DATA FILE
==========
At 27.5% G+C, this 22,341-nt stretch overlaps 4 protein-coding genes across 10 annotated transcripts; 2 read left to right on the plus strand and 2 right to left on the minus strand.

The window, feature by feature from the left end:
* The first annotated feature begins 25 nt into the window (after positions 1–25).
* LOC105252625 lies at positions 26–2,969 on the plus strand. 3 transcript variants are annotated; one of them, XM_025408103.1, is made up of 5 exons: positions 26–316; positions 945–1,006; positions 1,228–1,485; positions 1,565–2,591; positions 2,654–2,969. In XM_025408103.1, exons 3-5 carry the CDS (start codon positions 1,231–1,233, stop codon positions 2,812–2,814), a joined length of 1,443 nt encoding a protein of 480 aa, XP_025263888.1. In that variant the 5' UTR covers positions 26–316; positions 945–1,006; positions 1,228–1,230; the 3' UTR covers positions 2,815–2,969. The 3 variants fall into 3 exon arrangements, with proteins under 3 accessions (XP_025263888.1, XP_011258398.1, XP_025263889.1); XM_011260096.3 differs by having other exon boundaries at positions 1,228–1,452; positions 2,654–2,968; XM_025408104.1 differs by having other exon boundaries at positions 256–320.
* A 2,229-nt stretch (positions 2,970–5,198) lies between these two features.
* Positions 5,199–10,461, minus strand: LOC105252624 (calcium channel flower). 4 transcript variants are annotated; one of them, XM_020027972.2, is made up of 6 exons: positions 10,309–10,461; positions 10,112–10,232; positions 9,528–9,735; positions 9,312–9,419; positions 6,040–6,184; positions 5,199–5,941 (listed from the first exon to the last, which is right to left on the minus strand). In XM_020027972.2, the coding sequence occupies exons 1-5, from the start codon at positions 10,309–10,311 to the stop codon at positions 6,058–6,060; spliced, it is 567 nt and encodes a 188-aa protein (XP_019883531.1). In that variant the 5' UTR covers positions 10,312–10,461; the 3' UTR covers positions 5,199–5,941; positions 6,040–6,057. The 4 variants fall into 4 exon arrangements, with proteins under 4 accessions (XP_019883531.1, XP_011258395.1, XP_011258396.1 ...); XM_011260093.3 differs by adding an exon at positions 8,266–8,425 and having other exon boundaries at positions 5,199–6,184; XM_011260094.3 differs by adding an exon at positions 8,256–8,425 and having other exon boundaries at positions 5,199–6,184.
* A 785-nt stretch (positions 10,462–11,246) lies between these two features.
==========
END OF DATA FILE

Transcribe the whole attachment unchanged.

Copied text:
At 27.5% G+C, this 22,341-nt stretch overlaps 4 protein-coding genes across 10 annotated transcripts; 2 read left to right on the plus strand and 2 right to left on the minus strand.

The window, feature by feature from the left end:
* The first annotated feature begins 25 nt into the window (after positions 1–25).
* LOC105252625 lies at positions 26–2,969 on the plus strand. 3 transcript variants are annotated; one of them, XM_025408103.1, is made up of 5 exons: positions 26–316; positions 945–1,006; positions 1,228–1,485; positions 1,565–2,591; positions 2,654–2,969. In XM_025408103.1, exons 3-5 carry the CDS (start codon positions 1,231–1,233, stop codon positions 2,812–2,814), a joined length of 1,443 nt encoding a protein of 480 aa, XP_025263888.1. In that variant the 5' UTR covers positions 26–316; positions 945–1,006; positions 1,228–1,230; the 3' UTR covers positions 2,815–2,969. The 3 variants fall into 3 exon arrangements, with proteins under 3 accessions (XP_025263888.1, XP_011258398.1, XP_025263889.1); XM_011260096.3 differs by having other exon boundaries at positions 1,228–1,452; positions 2,654–2,968; XM_025408104.1 differs by having other exon boundaries at positions 256–320.
* A 2,229-nt stretch (positions 2,970–5,198) lies between these two features.
* Positions 5,199–10,461, minus strand: LOC105252624 (calcium channel flower). 4 transcript variants are annotated; one of them, XM_020027972.2, is made up of 6 exons: positions 10,309–10,461; positions 10,112–10,232; positions 9,528–9,735; positions 9,312–9,419; positions 6,040–6,184; positions 5,199–5,941 (listed from the first exon to the last, which is right to left on the minus strand). In XM_020027972.2, the coding sequence occupies exons 1-5, from the start codon at positions 10,309–10,311 to the stop codon at positions 6,058–6,060; spliced, it is 567 nt and encodes a 188-aa protein (XP_019883531.1). In that variant the 5' UTR covers positions 10,312–10,461; the 3' UTR covers positions 5,199–5,941; positions 6,040–6,057. The 4 variants fall into 4 exon arrangements, with proteins under 4 accessions (XP_019883531.1, XP_011258395.1, XP_011258396.1 ...); XM_011260093.3 differs by adding an exon at positions 8,266–8,425 and having other exon boundaries at positions 5,199–6,184; XM_011260094.3 differs by adding an exon at positions 8,256–8,425 and having other exon boundaries at positions 5,199–6,184.
* A 785-nt stretch (positions 10,462–11,246) lies between these two features.